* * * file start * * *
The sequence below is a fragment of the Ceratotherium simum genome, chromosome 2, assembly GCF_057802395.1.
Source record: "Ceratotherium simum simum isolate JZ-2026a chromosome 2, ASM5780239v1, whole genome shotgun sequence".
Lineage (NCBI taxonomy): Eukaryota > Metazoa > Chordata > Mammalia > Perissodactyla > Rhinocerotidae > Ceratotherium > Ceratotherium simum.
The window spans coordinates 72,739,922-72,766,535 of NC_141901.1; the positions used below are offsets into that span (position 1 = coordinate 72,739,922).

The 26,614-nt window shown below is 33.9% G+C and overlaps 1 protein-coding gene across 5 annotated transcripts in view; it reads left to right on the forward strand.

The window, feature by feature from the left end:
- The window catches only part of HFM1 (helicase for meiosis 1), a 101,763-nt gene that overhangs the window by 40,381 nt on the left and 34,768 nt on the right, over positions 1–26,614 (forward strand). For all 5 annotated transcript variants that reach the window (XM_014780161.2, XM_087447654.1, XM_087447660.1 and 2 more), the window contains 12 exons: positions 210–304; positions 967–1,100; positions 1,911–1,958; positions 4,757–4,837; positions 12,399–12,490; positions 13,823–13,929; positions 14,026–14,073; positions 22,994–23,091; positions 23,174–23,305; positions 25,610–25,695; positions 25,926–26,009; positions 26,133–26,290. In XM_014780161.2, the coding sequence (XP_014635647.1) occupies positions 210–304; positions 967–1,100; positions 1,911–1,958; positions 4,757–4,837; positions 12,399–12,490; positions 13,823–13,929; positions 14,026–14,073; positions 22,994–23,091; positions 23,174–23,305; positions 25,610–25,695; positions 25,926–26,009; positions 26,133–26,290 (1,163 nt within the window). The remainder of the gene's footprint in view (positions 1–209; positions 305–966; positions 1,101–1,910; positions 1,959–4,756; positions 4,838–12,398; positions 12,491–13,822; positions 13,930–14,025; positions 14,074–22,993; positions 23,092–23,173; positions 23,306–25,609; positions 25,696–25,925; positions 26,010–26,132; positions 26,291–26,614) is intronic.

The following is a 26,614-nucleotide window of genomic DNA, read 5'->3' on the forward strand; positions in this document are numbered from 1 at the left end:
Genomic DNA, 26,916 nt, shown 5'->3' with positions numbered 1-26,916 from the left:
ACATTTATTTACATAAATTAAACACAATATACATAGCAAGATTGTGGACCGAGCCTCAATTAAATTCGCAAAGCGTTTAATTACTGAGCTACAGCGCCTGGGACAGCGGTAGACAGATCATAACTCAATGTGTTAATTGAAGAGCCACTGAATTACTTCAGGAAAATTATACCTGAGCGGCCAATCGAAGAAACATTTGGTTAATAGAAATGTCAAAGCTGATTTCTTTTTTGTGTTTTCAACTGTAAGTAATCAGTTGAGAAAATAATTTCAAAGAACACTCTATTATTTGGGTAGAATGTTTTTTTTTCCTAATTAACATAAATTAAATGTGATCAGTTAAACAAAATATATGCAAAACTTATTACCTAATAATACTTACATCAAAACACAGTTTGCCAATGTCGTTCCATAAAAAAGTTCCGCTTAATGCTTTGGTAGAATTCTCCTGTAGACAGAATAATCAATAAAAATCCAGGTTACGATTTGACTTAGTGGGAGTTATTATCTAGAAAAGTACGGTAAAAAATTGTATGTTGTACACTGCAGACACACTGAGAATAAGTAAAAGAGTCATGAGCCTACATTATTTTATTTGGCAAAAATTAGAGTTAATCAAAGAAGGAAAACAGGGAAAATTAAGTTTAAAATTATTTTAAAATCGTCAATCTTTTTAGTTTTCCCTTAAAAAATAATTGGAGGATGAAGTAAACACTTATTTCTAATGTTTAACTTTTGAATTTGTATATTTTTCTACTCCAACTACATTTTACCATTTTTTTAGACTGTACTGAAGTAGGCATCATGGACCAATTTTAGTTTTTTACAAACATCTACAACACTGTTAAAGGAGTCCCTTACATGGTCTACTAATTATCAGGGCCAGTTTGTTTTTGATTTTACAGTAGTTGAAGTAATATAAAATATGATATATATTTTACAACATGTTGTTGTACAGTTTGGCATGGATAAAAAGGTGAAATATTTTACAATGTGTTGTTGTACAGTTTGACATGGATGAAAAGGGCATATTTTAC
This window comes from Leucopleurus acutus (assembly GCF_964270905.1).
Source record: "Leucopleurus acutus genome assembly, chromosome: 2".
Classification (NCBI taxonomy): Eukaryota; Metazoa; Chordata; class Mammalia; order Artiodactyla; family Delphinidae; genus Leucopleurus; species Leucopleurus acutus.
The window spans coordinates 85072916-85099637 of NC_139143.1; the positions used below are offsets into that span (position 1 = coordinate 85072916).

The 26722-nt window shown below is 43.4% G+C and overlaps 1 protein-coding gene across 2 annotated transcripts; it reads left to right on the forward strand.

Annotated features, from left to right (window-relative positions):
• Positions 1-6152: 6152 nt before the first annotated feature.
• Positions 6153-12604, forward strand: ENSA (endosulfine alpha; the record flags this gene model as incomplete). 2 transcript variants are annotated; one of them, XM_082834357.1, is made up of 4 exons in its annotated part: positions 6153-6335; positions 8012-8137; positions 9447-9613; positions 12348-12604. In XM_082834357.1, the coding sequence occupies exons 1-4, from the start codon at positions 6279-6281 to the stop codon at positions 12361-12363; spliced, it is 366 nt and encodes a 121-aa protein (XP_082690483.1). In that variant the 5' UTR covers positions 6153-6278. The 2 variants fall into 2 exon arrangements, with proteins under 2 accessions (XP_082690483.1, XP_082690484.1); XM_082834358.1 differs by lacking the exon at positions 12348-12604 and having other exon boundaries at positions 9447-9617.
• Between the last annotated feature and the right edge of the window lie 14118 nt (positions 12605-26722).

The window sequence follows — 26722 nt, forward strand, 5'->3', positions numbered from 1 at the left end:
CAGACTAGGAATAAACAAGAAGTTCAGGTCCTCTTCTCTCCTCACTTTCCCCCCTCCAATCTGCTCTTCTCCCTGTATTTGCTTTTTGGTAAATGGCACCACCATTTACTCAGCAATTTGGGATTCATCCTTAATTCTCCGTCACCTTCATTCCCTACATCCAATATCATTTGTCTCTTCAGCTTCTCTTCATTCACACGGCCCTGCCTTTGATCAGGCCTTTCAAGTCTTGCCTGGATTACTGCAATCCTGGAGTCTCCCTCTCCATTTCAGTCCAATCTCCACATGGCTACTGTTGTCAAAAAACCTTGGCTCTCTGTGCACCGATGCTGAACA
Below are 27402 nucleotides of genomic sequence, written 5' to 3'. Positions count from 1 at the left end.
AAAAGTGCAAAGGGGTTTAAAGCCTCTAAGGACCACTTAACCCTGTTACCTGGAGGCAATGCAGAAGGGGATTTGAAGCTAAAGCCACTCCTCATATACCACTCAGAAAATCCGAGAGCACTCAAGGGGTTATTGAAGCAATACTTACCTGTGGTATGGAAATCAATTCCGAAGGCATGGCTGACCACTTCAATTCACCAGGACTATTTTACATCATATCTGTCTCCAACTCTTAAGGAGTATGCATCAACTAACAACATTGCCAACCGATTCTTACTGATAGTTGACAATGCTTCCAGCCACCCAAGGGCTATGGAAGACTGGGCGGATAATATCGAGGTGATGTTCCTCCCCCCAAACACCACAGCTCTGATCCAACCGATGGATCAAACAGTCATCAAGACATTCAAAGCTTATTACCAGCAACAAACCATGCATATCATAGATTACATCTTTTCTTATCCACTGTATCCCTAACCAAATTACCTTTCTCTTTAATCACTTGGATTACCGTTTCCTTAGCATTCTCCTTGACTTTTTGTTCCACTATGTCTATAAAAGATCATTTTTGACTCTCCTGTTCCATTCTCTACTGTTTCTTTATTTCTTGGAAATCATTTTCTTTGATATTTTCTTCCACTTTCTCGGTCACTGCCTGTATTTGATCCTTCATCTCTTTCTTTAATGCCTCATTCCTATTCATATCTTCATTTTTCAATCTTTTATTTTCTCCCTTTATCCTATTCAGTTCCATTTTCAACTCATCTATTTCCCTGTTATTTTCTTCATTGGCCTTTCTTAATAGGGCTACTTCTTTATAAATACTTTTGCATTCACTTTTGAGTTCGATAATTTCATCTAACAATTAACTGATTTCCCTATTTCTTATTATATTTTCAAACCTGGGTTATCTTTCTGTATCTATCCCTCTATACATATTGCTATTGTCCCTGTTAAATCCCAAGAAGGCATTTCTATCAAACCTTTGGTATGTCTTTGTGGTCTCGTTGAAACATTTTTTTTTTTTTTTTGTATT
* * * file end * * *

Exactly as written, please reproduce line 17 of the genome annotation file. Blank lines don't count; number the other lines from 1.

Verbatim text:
• Positions 1-6152: 6152 nt before the first annotated feature.